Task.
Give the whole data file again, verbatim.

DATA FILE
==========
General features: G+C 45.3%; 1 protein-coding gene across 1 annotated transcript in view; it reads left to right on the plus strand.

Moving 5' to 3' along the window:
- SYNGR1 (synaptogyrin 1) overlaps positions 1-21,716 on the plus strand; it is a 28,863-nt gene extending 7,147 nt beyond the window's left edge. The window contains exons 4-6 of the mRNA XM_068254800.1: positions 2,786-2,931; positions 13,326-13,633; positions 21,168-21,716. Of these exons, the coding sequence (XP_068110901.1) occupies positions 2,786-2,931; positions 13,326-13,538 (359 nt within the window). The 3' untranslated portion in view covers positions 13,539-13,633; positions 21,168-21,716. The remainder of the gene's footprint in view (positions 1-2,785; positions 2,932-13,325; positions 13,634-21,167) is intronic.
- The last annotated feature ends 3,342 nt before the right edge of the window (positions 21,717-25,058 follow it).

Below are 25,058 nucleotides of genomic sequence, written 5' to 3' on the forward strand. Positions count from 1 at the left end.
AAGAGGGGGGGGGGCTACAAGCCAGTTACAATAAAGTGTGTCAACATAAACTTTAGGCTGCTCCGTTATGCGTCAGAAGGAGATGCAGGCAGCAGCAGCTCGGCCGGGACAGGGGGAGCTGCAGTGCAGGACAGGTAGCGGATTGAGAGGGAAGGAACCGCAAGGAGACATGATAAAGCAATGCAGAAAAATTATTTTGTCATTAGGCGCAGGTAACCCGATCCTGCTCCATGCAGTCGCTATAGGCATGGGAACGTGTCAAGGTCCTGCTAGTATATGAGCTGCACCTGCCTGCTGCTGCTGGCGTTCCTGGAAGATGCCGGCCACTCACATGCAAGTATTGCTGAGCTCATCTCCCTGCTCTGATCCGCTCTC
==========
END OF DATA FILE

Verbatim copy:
General features: G+C 45.3%; 1 protein-coding gene across 1 annotated transcript in view; it reads left to right on the plus strand.

Moving 5' to 3' along the window:
- SYNGR1 (synaptogyrin 1) overlaps positions 1-21,716 on the plus strand; it is a 28,863-nt gene extending 7,147 nt beyond the window's left edge. The window contains exons 4-6 of the mRNA XM_068254800.1: positions 2,786-2,931; positions 13,326-13,633; positions 21,168-21,716. Of these exons, the coding sequence (XP_068110901.1) occupies positions 2,786-2,931; positions 13,326-13,538 (359 nt within the window). The 3' untranslated portion in view covers positions 13,539-13,633; positions 21,168-21,716. The remainder of the gene's footprint in view (positions 1-2,785; positions 2,932-13,325; positions 13,634-21,167) is intronic.
- The last annotated feature ends 3,342 nt before the right edge of the window (positions 21,717-25,058 follow it).

Below are 25,058 nucleotides of genomic sequence, written 5' to 3' on the forward strand. Positions count from 1 at the left end.
AAGAGGGGGGGGGGCTACAAGCCAGTTACAATAAAGTGTGTCAACATAAACTTTAGGCTGCTCCGTTATGCGTCAGAAGGAGATGCAGGCAGCAGCAGCTCGGCCGGGACAGGGGGAGCTGCAGTGCAGGACAGGTAGCGGATTGAGAGGGAAGGAACCGCAAGGAGACATGATAAAGCAATGCAGAAAAATTATTTTGTCATTAGGCGCAGGTAACCCGATCCTGCTCCATGCAGTCGCTATAGGCATGGGAACGTGTCAAGGTCCTGCTAGTATATGAGCTGCACCTGCCTGCTGCTGCTGGCGTTCCTGGAAGATGCCGGCCACTCACATGCAAGTATTGCTGAGCTCATCTCCCTGCTCTGATCCGCTCTC